Functions of Sleep: Evolutionary Theory

HideShow resource information
View mindmap
  • Functions of Sleep: Evolutionary Theory
    • Energy Conservation
      • warm blooded animals use a lot of energy to maintain a constant body temperature.
      • Problem for small animals as they will need to sleep more to maintain the energy they use for keeping their body temp constant.
      • Sleep provides animals with a period of enforced inactivity where the animals won't use any energy.
        • This is the hibernation theory of sleep.
    • Foraging Requirements
      • Herbivores eat plants that are low in nutrients so must spend a lot of time eating and less time sleeping.
      • Carnivores eat food high in nutrients so don't need to eat as much so can sleep most of the time and conserve energy.
    • Predator Avoidance
      • Sleep is constrained by predation risk.
      • Predators can sleep for longer as there is practically no risk.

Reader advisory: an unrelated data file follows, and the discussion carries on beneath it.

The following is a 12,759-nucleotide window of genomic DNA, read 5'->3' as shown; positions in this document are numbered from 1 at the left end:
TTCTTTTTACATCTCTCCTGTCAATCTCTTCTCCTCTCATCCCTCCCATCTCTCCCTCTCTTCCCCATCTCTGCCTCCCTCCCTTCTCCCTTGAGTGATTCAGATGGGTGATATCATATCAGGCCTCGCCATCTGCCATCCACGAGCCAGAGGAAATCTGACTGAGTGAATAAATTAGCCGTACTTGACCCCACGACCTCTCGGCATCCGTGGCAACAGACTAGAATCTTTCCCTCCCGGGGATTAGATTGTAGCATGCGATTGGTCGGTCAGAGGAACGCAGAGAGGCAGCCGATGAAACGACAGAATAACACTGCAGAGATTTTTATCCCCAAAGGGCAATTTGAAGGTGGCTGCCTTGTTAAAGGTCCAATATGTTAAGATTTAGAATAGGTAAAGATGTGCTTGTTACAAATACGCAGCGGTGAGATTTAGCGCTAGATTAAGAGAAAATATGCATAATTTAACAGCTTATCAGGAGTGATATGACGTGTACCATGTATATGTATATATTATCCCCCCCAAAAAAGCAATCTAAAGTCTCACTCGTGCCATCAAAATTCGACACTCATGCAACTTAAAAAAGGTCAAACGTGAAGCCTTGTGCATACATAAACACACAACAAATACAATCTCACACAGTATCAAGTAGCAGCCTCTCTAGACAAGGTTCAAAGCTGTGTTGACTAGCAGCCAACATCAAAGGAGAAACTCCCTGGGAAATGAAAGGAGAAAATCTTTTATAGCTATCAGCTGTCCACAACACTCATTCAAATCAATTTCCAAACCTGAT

• Sleep time is reduced for prey as they have to stay alert because of predators.
    • Waste of time
      • Meddis - sleep helps animals stay out of the way of predators when they are most vulnerable.
      • Sleeping when they have nothing else better to do.
      • Siegel - when an animal sleeps they are more likely to be injured as they are not alert.
      • Staying awake when you need to - to get food or get away from predators.
    • If we compare sleep habits across different species, we can see the costs and benefits of sleep.
      • Zeplin and Rechtschaffen found that smaller animals sleep more than larger animals because of their higher metabolic rates. However, sloths are large animals but sleep for 20 hours a day.
        • The fact that smaller animals sleep more than larger animals supports the view that energy conservation may be the main reason for sleep. However, the sloth is the exception.
    • There may be an important distinction between NREM and REM sleep.
      • As we know, the brain is active in REM sleep but in NREM sleep the energy consumption of the brain drops. Allison and Ciccheti found larger animals had less NREM sleep but not less REM sleep.
        • This supports the view that NREM sleep has evolved for energy conservation purposes.


No comments have yet been made

Similar Psychology resources:

See all Psychology resources »See all Sleep resources »